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National, County Government move to streamline Soapstone mining

The  National  government  in  collaboration with the Kisii County government has moved to streamline mining of soapstone  with  an aim of benefiting the community by protecting them from exploitation by middlemen.

The  move aims to license miners to ensure the activity is carried out procedurally according to the mining act which will  give the government revenue and benefit the local community.

The  Mining and Petroleum Cabinet Secretary(CS), John Munyes and his Principal Secretary, John Omenge met County leaders from  the national and county government with other stakeholders for a public participation session in Tabaka, South Mugirango to  deliberate on how to rationalise the sector.

Munyes  appealed to stakeholders to support the move, saying other minerals like gemstone in Taita Taveta, gold in Kakamega, petroleum in Turkana and granite in Vihiga were targeted for the same.

“This  will not only benefit the community, but leave a legacy for the president, the governor and other leaders too,” said  Munyes.

Omenge noted that under the community development agreement reached at after the public participation, artisan miners will be required to form committees that will foresee 70 percent of the proceeds remitted to the government and the rest divided  between the community and the licensed mining industry.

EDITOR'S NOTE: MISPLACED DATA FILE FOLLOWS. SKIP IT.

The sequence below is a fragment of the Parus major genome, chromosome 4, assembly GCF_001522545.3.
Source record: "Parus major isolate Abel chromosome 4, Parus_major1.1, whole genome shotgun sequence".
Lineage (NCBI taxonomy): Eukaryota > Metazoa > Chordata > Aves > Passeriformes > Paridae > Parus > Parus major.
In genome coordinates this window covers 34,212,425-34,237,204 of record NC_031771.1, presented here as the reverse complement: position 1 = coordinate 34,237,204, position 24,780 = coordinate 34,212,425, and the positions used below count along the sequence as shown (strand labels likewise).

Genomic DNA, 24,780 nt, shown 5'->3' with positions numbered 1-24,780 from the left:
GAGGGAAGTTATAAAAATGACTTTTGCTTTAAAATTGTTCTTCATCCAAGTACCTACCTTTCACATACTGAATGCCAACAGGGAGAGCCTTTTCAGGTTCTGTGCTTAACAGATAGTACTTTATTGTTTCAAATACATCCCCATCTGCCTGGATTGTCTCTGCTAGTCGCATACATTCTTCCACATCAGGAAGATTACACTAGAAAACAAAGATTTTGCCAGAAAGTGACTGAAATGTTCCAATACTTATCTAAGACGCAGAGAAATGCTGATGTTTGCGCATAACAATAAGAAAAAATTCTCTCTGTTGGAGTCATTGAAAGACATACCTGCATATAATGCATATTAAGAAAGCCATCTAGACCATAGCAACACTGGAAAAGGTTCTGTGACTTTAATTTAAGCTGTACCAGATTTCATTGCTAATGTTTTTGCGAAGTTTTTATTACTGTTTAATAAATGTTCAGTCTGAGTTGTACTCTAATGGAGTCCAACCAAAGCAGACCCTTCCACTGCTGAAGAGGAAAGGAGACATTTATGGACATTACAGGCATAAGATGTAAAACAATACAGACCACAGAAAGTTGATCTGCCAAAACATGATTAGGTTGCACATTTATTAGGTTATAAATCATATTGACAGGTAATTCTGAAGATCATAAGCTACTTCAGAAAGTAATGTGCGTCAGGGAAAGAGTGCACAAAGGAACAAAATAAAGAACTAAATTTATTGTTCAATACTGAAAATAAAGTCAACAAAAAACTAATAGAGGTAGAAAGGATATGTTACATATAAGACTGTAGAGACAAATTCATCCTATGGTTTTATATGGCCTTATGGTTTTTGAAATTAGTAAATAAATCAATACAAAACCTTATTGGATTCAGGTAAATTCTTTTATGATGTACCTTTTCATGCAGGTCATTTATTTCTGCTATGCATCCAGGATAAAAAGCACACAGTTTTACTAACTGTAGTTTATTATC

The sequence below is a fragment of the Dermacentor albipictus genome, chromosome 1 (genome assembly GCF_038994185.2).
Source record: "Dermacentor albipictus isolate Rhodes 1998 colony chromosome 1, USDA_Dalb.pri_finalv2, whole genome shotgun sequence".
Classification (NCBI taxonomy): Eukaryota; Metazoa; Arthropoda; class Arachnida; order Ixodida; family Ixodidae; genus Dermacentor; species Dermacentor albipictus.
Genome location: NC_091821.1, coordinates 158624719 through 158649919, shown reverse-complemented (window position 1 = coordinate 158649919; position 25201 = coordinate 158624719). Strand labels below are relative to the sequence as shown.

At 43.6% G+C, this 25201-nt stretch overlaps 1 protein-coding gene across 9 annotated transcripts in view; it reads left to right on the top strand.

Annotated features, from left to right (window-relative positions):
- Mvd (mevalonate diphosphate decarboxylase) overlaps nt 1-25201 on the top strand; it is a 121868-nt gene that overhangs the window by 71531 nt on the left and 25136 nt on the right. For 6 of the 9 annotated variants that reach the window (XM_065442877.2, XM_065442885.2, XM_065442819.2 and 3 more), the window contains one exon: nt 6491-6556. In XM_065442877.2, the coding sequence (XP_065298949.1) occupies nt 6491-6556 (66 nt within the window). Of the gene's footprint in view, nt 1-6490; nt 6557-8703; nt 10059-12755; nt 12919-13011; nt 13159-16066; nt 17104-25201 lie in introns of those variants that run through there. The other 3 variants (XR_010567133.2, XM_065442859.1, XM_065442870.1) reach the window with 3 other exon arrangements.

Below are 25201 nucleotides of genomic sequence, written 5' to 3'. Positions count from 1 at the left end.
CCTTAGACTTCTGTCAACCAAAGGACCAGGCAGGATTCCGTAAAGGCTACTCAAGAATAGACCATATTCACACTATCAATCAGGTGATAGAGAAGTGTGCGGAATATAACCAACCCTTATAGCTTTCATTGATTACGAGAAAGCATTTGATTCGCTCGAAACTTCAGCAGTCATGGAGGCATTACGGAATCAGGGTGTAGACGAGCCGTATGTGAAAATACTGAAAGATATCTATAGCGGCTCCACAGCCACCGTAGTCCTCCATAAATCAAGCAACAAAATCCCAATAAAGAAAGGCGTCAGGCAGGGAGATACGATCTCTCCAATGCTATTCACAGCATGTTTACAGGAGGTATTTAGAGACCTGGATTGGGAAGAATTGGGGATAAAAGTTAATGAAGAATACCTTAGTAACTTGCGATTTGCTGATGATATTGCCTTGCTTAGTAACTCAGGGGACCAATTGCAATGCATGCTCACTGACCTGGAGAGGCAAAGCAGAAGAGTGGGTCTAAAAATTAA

In  response, Governor  James Ongwae  however, echoed disagreement by some stakeholders concerning the division of  the proceeds, saying the bigger percentage should come back the community.

Ongwae  noted that lack of cooperative movement by the artisans led to their exploitation by middle men and called for  concerted efforts to help the county benefit from the mineral before it diminishes.

He cited Bogetanda, Boikang’a and Sameta as other areas that have soap stone, adding that streamlining of the sector will help them advance from using the old technology which involves inferior tools, to modern technology which will increase efficiency and reduce job and health hazards.

Saying only professional workmanship would help the community, Senator Sam Ongeri lamented that what was termed as area’s ‘gold’ had not elevated the common man who despite struggling in the mines daily was still languishing in poverty.

The  Women  Rep, Janet  Ongera described the mineral as a rare stone in the region which should benefit the community maximally.

By  Jane  Naitore/Chrispine Otieno

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